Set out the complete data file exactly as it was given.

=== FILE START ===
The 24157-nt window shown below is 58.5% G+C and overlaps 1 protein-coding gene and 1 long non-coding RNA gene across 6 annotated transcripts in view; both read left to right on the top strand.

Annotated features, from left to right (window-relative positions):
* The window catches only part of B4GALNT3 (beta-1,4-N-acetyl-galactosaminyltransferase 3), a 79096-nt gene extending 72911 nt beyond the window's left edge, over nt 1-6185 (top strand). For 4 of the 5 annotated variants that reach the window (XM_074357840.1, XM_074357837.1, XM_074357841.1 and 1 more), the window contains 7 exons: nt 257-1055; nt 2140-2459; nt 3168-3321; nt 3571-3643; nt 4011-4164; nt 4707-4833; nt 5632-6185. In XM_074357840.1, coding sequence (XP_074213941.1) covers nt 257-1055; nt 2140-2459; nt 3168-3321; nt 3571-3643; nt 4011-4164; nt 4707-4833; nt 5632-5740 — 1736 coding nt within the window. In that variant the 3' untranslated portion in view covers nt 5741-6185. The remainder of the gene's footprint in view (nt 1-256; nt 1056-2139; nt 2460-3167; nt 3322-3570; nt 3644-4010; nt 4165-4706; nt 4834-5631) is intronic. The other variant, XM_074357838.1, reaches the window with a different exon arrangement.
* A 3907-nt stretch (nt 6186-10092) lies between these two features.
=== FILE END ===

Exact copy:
The 24157-nt window shown below is 58.5% G+C and overlaps 1 protein-coding gene and 1 long non-coding RNA gene across 6 annotated transcripts in view; both read left to right on the top strand.

Annotated features, from left to right (window-relative positions):
* The window catches only part of B4GALNT3 (beta-1,4-N-acetyl-galactosaminyltransferase 3), a 79096-nt gene extending 72911 nt beyond the window's left edge, over nt 1-6185 (top strand). For 4 of the 5 annotated variants that reach the window (XM_074357840.1, XM_074357837.1, XM_074357841.1 and 1 more), the window contains 7 exons: nt 257-1055; nt 2140-2459; nt 3168-3321; nt 3571-3643; nt 4011-4164; nt 4707-4833; nt 5632-6185. In XM_074357840.1, coding sequence (XP_074213941.1) covers nt 257-1055; nt 2140-2459; nt 3168-3321; nt 3571-3643; nt 4011-4164; nt 4707-4833; nt 5632-5740 — 1736 coding nt within the window. In that variant the 3' untranslated portion in view covers nt 5741-6185. The remainder of the gene's footprint in view (nt 1-256; nt 1056-2139; nt 2460-3167; nt 3322-3570; nt 3644-4010; nt 4165-4706; nt 4834-5631) is intronic. The other variant, XM_074357838.1, reaches the window with a different exon arrangement.
* A 3907-nt stretch (nt 6186-10092) lies between these two features.